[00:38:40] MM: Yeah, it goes back to what Aja was talking about before, what do you want to do with your life, what do you want it to look it and what’s real quality to you?
[00:38:49] GC: Let’s go into a couple more things like what does the quality of life mean for everybody else? I think we got a little side tracked on that question. What does everybody else think about that? Like I mentioned…
[00:39:07] MM: Let’s hear from Tom.
[00:39:10] GC: For me it meant like living out in the suburbs not being on top of everybody in the city. There is one point where we had sold where we were living and we rented for a year and it was only a rent until we could find a place, but we live in a three family home and right next to, on both sides of us, were two or three other family homes. We had to fight every night to get a parking spot and that was such a relief to not have to do that anymore and have one space that was ours.
We didn’t have to worry about shifting the car or who’s going to keep a look out for where the spot is. It sounds crazy but that was what we were dealing every day. It’s that little things that is such a relief. I talk to my wife and say, “Isn’t it great that we don’t have to search for a spot anymore?” Like we’ll go back into New York City somewhere and trying to find where we can park and it’s like, “Isn’t it nice?” It’s a sigh of relief to not have to do that. It’s the little things like that where you’re not so on top of everything.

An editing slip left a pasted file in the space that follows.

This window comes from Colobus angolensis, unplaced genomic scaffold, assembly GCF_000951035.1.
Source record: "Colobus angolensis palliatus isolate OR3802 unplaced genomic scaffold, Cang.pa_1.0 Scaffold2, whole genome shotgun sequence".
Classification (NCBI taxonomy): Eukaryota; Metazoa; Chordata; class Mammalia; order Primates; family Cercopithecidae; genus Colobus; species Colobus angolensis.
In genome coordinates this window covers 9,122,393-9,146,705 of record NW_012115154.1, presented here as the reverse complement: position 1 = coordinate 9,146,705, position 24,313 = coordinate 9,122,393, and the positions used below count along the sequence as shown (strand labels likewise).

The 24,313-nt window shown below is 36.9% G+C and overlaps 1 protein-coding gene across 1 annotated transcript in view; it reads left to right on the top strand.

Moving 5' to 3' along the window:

[00:40:18] TD: It sounds like the same aggravation of just trying to find a parking spot on the mall at Christmas. I couldn’t imagine doing that just to get to your house.